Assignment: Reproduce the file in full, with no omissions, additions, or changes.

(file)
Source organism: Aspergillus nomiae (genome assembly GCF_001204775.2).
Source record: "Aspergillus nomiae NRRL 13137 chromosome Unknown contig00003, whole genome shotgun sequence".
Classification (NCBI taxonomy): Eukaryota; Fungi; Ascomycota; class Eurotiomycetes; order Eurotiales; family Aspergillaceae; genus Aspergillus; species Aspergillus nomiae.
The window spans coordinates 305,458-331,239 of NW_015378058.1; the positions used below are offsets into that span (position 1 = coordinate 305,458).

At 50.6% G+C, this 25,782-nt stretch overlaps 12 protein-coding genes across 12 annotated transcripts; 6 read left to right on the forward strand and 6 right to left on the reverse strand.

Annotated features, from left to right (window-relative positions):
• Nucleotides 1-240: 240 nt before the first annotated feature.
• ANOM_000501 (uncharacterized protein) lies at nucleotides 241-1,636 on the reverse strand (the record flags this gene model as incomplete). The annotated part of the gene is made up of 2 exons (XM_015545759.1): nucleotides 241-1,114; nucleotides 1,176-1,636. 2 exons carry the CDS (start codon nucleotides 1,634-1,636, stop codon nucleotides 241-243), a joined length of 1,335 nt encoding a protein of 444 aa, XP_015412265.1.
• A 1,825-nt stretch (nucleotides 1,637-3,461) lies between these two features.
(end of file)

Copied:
Source organism: Aspergillus nomiae (genome assembly GCF_001204775.2).
Source record: "Aspergillus nomiae NRRL 13137 chromosome Unknown contig00003, whole genome shotgun sequence".
Classification (NCBI taxonomy): Eukaryota; Fungi; Ascomycota; class Eurotiomycetes; order Eurotiales; family Aspergillaceae; genus Aspergillus; species Aspergillus nomiae.
The window spans coordinates 305,458-331,239 of NW_015378058.1; the positions used below are offsets into that span (position 1 = coordinate 305,458).

At 50.6% G+C, this 25,782-nt stretch overlaps 12 protein-coding genes across 12 annotated transcripts; 6 read left to right on the forward strand and 6 right to left on the reverse strand.

Annotated features, from left to right (window-relative positions):
• Nucleotides 1-240: 240 nt before the first annotated feature.
• ANOM_000501 (uncharacterized protein) lies at nucleotides 241-1,636 on the reverse strand (the record flags this gene model as incomplete). The annotated part of the gene is made up of 2 exons (XM_015545759.1): nucleotides 241-1,114; nucleotides 1,176-1,636. 2 exons carry the CDS (start codon nucleotides 1,634-1,636, stop codon nucleotides 241-243), a joined length of 1,335 nt encoding a protein of 444 aa, XP_015412265.1.
• A 1,825-nt stretch (nucleotides 1,637-3,461) lies between these two features.